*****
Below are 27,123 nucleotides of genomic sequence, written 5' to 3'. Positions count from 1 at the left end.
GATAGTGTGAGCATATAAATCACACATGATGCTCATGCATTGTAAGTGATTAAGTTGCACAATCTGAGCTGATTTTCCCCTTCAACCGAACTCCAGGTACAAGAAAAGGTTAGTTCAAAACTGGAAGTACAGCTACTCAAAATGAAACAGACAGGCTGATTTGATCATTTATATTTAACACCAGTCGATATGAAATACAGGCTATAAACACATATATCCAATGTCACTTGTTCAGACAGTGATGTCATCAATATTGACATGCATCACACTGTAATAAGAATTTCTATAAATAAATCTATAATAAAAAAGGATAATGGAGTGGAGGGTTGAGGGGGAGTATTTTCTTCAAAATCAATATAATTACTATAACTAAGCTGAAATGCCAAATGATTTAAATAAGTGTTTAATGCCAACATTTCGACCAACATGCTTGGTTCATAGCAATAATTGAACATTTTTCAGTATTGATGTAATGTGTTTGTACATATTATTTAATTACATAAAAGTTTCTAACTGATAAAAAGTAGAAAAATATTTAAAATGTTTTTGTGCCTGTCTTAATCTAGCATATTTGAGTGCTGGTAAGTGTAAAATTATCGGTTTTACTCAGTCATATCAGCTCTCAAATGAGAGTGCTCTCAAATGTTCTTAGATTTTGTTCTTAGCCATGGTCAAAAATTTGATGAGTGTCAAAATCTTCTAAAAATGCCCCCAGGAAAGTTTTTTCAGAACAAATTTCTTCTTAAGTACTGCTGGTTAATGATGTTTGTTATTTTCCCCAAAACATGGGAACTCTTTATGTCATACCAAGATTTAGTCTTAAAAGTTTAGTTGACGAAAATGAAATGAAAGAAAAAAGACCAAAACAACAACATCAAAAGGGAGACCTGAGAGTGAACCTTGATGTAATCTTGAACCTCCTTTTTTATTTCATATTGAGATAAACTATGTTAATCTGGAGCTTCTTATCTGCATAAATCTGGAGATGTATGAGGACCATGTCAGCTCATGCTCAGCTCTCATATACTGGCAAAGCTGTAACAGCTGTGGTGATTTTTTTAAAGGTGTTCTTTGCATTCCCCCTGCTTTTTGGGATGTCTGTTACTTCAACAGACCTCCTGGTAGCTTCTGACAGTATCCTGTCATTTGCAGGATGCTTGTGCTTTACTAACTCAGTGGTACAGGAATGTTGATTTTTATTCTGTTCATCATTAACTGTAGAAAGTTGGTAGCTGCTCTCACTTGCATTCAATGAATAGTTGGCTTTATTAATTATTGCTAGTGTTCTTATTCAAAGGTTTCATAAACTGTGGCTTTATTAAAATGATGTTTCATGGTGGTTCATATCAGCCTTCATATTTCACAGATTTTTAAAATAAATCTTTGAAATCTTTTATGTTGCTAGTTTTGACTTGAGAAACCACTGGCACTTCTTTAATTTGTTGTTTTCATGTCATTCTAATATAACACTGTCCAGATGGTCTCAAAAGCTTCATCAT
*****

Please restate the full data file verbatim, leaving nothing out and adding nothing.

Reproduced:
Below are 27,123 nucleotides of genomic sequence, written 5' to 3'. Positions count from 1 at the left end.
GATAGTGTGAGCATATAAATCACACATGATGCTCATGCATTGTAAGTGATTAAGTTGCACAATCTGAGCTGATTTTCCCCTTCAACCGAACTCCAGGTACAAGAAAAGGTTAGTTCAAAACTGGAAGTACAGCTACTCAAAATGAAACAGACAGGCTGATTTGATCATTTATATTTAACACCAGTCGATATGAAATACAGGCTATAAACACATATATCCAATGTCACTTGTTCAGACAGTGATGTCATCAATATTGACATGCATCACACTGTAATAAGAATTTCTATAAATAAATCTATAATAAAAAAGGATAATGGAGTGGAGGGTTGAGGGGGAGTATTTTCTTCAAAATCAATATAATTACTATAACTAAGCTGAAATGCCAAATGATTTAAATAAGTGTTTAATGCCAACATTTCGACCAACATGCTTGGTTCATAGCAATAATTGAACATTTTTCAGTATTGATGTAATGTGTTTGTACATATTATTTAATTACATAAAAGTTTCTAACTGATAAAAAGTAGAAAAATATTTAAAATGTTTTTGTGCCTGTCTTAATCTAGCATATTTGAGTGCTGGTAAGTGTAAAATTATCGGTTTTACTCAGTCATATCAGCTCTCAAATGAGAGTGCTCTCAAATGTTCTTAGATTTTGTTCTTAGCCATGGTCAAAAATTTGATGAGTGTCAAAATCTTCTAAAAATGCCCCCAGGAAAGTTTTTTCAGAACAAATTTCTTCTTAAGTACTGCTGGTTAATGATGTTTGTTATTTTCCCCAAAACATGGGAACTCTTTATGTCATACCAAGATTTAGTCTTAAAAGTTTAGTTGACGAAAATGAAATGAAAGAAAAAAGACCAAAACAACAACATCAAAAGGGAGACCTGAGAGTGAACCTTGATGTAATCTTGAACCTCCTTTTTTATTTCATATTGAGATAAACTATGTTAATCTGGAGCTTCTTATCTGCATAAATCTGGAGATGTATGAGGACCATGTCAGCTCATGCTCAGCTCTCATATACTGGCAAAGCTGTAACAGCTGTGGTGATTTTTTTAAAGGTGTTCTTTGCATTCCCCCTGCTTTTTGGGATGTCTGTTACTTCAACAGACCTCCTGGTAGCTTCTGACAGTATCCTGTCATTTGCAGGATGCTTGTGCTTTACTAACTCAGTGGTACAGGAATGTTGATTTTTATTCTGTTCATCATTAACTGTAGAAAGTTGGTAGCTGCTCTCACTTGCATTCAATGAATAGTTGGCTTTATTAATTATTGCTAGTGTTCTTATTCAAAGGTTTCATAAACTGTGGCTTTATTAAAATGATGTTTCATGGTGGTTCATATCAGCCTTCATATTTCACAGATTTTTAAAATAAATCTTTGAAATCTTTTATGTTGCTAGTTTTGACTTGAGAAACCACTGGCACTTCTTTAATTTGTTGTTTTCATGTCATTCTAATATAACACTGTCCAGATGGTCTCAAAAGCTTCATCAT